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The Uncivil Servant: Protestantism at 500

by Mitchell Abidor Discussed in the essay: Martin Luther: Renegade and Prophet, by Lyndal Roper. Random House, 2017, 540 pages.   WHEN ON NOVEMBER 7 we observe the centennial of the Bolshevik Revolution, which died a slow, ugly death after a life of barely seventy-five years, we should not forget the far greater revolution celebrating its 500th […]

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May 4: Jews and the Hussite Wars

Jan Hus, a Bohemian priest and religious reformer who inspired fifteen-year war of defense (1419-34) against crusaders sent by the Catholic Church, was declared a heretic on this date in 1415. Hus was a key predecessor to the Protestant Reformation and was burned at the stake for it later that year. The Hussites were viewed […]

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February 15: The “Obdurate Jews”

Martin Luther, the theologian who pioneered the Protestant Reformation, delivered the last sermon of his life on this date in 1546, three days before his demise at age 62, in the town of his birth, Eisleben. Luther focused the sermon on the “obdurate Jews” — “we want to practice Christian love toward them and pray that […]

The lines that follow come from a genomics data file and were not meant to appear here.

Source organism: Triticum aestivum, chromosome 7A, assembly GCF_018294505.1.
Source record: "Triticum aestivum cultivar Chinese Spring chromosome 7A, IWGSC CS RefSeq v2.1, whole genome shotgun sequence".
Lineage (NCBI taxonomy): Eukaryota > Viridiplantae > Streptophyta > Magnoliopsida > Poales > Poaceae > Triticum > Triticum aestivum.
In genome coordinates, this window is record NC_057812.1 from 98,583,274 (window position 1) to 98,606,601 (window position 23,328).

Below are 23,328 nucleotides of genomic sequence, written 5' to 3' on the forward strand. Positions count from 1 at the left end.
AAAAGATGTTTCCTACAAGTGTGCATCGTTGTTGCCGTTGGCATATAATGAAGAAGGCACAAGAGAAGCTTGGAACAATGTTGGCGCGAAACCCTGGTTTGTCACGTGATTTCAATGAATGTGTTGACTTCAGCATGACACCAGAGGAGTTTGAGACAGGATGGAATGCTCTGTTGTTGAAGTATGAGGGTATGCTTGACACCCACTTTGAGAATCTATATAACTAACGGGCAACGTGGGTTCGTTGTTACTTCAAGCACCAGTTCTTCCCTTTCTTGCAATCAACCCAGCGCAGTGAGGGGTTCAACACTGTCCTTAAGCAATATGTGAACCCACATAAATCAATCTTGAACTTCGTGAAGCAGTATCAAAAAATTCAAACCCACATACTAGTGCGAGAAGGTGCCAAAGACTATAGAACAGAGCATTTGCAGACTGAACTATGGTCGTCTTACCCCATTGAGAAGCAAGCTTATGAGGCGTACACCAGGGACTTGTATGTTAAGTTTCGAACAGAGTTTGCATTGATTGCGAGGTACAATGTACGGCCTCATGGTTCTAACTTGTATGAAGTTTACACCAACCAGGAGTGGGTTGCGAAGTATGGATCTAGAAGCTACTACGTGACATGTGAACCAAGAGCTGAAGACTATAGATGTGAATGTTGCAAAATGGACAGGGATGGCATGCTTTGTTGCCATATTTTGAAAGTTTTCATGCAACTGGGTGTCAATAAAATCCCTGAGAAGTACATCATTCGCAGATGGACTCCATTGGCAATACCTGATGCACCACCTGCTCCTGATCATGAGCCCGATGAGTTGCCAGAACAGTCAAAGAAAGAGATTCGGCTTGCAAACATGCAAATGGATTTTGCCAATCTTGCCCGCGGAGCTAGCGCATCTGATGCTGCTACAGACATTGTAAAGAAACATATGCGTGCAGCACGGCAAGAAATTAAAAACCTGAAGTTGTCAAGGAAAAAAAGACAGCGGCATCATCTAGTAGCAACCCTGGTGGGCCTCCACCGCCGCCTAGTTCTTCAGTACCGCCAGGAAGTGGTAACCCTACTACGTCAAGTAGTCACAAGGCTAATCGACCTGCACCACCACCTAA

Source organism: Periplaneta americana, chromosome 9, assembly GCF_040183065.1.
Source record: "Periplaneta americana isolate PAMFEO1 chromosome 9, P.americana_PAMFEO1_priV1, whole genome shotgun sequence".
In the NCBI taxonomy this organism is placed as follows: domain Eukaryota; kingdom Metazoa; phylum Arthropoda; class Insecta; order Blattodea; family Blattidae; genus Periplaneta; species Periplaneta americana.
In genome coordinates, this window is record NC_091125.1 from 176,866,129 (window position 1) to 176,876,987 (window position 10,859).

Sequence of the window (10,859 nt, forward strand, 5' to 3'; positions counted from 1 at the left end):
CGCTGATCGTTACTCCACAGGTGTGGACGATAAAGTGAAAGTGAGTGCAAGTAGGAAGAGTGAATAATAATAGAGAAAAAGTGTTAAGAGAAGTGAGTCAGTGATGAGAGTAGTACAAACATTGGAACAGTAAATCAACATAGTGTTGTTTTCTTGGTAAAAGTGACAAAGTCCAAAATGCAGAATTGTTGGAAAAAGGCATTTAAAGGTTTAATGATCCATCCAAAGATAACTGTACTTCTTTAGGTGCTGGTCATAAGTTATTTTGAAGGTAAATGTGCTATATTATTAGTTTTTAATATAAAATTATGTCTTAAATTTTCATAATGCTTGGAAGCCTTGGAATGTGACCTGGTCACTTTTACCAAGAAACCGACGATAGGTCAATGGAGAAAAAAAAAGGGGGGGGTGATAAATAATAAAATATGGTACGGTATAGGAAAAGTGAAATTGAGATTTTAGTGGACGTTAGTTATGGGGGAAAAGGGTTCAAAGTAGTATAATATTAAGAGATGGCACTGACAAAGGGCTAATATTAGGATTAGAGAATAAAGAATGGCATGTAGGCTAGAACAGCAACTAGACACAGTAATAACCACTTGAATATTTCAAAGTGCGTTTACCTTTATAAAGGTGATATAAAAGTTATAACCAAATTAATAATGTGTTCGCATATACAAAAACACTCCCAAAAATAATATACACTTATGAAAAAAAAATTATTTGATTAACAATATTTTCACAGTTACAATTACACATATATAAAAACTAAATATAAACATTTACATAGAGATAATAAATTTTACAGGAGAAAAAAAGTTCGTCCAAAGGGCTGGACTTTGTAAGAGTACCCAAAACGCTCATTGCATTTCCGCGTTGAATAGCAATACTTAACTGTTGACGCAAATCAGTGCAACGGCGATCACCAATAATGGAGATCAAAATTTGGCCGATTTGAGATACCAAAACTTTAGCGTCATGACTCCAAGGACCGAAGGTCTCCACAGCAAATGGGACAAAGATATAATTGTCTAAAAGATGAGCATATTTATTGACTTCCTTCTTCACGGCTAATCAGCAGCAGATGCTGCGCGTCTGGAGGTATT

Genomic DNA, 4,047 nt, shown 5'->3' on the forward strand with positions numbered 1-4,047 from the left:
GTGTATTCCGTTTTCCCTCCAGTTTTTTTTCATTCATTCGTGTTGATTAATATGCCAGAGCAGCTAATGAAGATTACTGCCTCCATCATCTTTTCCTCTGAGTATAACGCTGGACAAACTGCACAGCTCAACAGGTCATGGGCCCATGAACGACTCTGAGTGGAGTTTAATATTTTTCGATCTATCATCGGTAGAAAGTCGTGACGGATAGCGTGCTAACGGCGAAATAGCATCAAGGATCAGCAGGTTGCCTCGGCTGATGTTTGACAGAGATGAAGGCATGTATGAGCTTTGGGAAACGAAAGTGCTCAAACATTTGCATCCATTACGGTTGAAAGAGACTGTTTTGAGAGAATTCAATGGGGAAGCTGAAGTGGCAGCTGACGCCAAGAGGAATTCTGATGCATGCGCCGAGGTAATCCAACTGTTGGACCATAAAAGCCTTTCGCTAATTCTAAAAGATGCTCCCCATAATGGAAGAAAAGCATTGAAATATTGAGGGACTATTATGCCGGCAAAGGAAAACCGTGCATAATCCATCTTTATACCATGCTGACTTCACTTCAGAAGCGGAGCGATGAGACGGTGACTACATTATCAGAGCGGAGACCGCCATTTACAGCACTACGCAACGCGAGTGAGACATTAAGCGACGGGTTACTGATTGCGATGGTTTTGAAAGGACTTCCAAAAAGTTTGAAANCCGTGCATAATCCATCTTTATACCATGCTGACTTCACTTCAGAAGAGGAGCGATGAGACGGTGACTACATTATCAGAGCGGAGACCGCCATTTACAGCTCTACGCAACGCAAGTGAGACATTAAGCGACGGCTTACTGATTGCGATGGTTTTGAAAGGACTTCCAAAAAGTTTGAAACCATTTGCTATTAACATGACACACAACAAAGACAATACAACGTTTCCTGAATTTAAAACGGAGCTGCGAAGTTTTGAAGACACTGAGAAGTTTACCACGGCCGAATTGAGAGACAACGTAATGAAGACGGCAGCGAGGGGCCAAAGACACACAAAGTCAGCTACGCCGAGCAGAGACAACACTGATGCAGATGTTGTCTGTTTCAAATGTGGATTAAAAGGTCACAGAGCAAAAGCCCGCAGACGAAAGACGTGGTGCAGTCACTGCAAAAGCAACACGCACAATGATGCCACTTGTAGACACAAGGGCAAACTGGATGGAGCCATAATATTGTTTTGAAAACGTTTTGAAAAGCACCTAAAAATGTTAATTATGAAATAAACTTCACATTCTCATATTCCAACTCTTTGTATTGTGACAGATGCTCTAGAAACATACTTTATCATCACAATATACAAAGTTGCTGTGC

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Reparations to Jews By Lutherans?

From Lutheran Forum (New York), June-July, 1971, column by Editor Glenn C. Stone, “What If…” Originally published in the October, 1971 issue of Jewish Currents A RECENT VOLUME OF LUTHER’S WORKS, the last in a series on the Christian in society, prompts us to wonder what would have happened if Martin Luther had died before […]

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